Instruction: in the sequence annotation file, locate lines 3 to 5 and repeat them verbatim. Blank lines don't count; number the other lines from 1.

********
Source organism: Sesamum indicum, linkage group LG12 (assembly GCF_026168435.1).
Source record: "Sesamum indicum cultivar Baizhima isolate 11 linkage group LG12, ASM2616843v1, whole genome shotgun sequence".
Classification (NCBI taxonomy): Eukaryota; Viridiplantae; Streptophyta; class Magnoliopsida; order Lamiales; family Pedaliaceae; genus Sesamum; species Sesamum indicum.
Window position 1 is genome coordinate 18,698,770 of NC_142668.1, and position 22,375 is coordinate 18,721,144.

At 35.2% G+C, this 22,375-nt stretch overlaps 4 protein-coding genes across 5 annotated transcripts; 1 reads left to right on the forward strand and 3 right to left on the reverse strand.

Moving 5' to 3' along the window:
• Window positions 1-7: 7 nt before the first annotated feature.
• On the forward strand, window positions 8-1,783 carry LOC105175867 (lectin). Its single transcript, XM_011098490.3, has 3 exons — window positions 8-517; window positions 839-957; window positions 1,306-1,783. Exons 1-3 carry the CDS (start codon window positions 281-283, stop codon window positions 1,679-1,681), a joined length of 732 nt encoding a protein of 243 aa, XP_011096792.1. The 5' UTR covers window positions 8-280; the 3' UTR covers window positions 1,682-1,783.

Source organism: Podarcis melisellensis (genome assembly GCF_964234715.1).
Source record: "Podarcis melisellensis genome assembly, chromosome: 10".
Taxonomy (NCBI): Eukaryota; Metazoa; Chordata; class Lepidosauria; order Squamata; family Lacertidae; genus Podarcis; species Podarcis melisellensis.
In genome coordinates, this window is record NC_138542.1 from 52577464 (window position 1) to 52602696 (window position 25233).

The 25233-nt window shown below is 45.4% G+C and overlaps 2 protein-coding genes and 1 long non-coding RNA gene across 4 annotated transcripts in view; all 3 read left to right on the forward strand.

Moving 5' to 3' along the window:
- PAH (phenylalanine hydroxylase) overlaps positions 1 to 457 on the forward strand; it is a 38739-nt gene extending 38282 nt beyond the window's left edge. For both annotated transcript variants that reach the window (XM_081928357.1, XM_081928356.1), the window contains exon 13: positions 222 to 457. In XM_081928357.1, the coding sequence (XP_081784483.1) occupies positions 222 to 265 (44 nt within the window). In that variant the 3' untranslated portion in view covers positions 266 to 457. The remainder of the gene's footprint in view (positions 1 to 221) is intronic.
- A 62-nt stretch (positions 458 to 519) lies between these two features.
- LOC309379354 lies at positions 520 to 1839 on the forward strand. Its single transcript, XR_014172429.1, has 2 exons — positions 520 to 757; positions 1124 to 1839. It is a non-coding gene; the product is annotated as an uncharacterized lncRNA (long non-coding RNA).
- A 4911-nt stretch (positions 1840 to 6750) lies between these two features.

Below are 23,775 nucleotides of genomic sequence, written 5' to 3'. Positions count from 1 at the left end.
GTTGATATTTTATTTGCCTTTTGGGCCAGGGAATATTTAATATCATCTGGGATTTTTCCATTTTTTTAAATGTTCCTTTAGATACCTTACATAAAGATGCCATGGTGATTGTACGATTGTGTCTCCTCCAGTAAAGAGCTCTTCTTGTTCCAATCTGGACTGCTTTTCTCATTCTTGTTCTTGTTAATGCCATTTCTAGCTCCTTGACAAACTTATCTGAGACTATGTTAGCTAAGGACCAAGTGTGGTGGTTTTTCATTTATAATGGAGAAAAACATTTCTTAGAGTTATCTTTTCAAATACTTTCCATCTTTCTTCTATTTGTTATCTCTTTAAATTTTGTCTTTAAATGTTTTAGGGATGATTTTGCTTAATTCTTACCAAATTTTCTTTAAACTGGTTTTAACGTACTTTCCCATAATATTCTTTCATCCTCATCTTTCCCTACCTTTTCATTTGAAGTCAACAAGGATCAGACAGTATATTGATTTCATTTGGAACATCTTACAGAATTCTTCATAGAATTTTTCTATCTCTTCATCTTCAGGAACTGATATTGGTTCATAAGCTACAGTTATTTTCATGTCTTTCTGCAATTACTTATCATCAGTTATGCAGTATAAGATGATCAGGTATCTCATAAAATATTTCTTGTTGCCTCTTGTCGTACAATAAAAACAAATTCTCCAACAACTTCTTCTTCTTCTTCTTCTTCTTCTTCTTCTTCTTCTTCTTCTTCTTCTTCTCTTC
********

Classification (NCBI taxonomy): Eukaryota; Viridiplantae; Streptophyta; class Magnoliopsida; order Lamiales; family Pedaliaceae; genus Sesamum; species Sesamum indicum.
Window position 1 is genome coordinate 18,698,770 of NC_142668.1, and position 22,375 is coordinate 18,721,144.

At 35.2% G+C, this 22,375-nt stretch overlaps 4 protein-coding genes across 5 annotated transcripts; 1 reads left to right on the forward strand and 3 right to left on the reverse strand.